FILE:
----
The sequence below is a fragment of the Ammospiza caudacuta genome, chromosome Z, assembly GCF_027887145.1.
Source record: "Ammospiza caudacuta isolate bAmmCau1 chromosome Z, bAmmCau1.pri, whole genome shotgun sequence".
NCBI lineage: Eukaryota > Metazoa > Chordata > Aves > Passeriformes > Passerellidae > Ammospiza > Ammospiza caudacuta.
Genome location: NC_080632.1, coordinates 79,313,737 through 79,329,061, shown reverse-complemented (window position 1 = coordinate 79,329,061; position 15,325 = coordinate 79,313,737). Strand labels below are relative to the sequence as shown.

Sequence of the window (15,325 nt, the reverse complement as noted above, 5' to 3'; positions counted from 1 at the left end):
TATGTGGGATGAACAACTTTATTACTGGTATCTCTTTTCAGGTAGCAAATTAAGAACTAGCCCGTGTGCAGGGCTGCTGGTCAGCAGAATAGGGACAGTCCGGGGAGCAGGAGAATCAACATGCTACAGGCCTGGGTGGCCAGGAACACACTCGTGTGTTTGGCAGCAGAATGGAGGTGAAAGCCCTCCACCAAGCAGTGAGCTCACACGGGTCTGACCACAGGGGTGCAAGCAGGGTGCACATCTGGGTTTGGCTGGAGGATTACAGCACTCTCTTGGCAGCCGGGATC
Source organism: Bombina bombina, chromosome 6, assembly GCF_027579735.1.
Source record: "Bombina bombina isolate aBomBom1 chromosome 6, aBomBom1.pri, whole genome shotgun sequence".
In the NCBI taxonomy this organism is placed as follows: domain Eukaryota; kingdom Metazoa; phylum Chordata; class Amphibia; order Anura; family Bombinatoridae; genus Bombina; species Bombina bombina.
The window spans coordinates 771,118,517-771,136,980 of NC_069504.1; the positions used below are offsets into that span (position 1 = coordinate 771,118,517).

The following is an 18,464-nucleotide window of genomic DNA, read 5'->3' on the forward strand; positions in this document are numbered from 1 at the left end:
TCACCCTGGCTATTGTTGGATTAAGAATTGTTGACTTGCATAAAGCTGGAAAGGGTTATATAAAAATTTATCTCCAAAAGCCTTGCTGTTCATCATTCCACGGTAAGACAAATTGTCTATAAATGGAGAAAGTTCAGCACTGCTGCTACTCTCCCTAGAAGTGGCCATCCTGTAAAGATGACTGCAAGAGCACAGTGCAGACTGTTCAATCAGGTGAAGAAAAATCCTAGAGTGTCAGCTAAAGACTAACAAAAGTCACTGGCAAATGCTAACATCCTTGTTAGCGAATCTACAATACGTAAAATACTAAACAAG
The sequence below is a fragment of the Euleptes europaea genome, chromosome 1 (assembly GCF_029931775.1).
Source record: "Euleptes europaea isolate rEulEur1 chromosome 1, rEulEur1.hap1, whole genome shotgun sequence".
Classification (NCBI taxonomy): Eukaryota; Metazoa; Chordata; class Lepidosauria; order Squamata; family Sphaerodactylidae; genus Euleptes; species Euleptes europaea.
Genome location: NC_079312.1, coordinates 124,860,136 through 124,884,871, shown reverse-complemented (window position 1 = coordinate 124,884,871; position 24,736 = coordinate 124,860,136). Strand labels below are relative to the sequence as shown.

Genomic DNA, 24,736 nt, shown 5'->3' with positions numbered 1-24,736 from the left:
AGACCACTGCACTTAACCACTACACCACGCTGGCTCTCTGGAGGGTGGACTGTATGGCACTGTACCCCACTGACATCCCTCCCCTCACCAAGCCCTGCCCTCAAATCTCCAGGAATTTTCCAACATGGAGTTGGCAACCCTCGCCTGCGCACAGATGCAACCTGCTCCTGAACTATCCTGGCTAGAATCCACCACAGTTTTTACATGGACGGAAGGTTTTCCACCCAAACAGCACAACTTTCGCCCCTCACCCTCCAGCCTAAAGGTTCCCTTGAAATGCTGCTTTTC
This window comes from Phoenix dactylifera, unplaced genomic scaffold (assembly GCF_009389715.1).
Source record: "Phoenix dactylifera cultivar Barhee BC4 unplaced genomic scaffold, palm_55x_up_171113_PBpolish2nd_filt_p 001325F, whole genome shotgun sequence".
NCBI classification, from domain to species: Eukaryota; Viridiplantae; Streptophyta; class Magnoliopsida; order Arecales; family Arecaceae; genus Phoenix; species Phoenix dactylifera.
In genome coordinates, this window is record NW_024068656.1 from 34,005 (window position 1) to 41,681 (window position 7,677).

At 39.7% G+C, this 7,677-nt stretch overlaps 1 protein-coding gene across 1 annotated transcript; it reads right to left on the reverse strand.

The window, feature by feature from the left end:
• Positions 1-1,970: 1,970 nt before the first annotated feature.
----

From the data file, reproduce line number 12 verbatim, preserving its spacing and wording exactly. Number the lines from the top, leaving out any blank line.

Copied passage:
TCACCCTGGCTATTGTTGGATTAAGAATTGTTGACTTGCATAAAGCTGGAAAGGGTTATATAAAAATTTATCTCCAAAAGCCTTGCTGTTCATCATTCCACGGTAAGACAAATTGTCTATAAATGGAGAAAGTTCAGCACTGCTGCTACTCTCCCTAGAAGTGGCCATCCTGTAAAGATGACTGCAAGAGCACAGTGCAGACTGTTCAATCAGGTGAAGAAAAATCCTAGAGTGTCAGCTAAAGACTAACAAAAGTCACTGGCAAATGCTAACATCCTTGTTAGCGAATCTACAATACGTAAAATACTAAACAAG